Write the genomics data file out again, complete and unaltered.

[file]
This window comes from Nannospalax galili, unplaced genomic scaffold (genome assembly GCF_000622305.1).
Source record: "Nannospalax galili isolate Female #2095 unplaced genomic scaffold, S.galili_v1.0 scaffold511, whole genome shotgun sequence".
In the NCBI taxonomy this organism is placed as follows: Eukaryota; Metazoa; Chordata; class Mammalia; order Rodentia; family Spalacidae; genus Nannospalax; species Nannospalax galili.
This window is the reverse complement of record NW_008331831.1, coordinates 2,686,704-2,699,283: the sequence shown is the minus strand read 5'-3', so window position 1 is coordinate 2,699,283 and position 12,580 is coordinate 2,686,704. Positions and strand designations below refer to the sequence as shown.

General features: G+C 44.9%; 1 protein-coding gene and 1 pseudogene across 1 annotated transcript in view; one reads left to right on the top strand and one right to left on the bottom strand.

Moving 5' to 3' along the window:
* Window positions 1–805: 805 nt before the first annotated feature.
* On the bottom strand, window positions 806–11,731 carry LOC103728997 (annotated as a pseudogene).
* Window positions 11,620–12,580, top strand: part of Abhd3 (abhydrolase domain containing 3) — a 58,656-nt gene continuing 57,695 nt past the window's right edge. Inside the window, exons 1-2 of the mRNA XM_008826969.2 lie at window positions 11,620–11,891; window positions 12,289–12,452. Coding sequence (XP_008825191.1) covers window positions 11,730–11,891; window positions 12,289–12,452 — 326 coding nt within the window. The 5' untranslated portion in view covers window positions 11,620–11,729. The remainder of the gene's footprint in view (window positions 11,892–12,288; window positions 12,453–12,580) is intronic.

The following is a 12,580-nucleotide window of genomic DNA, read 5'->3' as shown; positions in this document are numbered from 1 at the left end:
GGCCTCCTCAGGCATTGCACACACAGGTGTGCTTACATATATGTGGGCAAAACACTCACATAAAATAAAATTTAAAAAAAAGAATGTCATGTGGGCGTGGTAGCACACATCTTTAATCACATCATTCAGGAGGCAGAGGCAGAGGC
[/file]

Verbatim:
This window comes from Nannospalax galili, unplaced genomic scaffold (genome assembly GCF_000622305.1).
Source record: "Nannospalax galili isolate Female #2095 unplaced genomic scaffold, S.galili_v1.0 scaffold511, whole genome shotgun sequence".
In the NCBI taxonomy this organism is placed as follows: Eukaryota; Metazoa; Chordata; class Mammalia; order Rodentia; family Spalacidae; genus Nannospalax; species Nannospalax galili.
This window is the reverse complement of record NW_008331831.1, coordinates 2,686,704-2,699,283: the sequence shown is the minus strand read 5'-3', so window position 1 is coordinate 2,699,283 and position 12,580 is coordinate 2,686,704. Positions and strand designations below refer to the sequence as shown.

General features: G+C 44.9%; 1 protein-coding gene and 1 pseudogene across 1 annotated transcript in view; one reads left to right on the top strand and one right to left on the bottom strand.

Moving 5' to 3' along the window:
* Window positions 1–805: 805 nt before the first annotated feature.
* On the bottom strand, window positions 806–11,731 carry LOC103728997 (annotated as a pseudogene).
* Window positions 11,620–12,580, top strand: part of Abhd3 (abhydrolase domain containing 3) — a 58,656-nt gene continuing 57,695 nt past the window's right edge. Inside the window, exons 1-2 of the mRNA XM_008826969.2 lie at window positions 11,620–11,891; window positions 12,289–12,452. Coding sequence (XP_008825191.1) covers window positions 11,730–11,891; window positions 12,289–12,452 — 326 coding nt within the window. The 5' untranslated portion in view covers window positions 11,620–11,729. The remainder of the gene's footprint in view (window positions 11,892–12,288; window positions 12,453–12,580) is intronic.

The following is a 12,580-nucleotide window of genomic DNA, read 5'->3' as shown; positions in this document are numbered from 1 at the left end:
GGCCTCCTCAGGCATTGCACACACAGGTGTGCTTACATATATGTGGGCAAAACACTCACATAAAATAAAATTTAAAAAAAAGAATGTCATGTGGGCGTGGTAGCACACATCTTTAATCACATCATTCAGGAGGCAGAGGCAGAGGC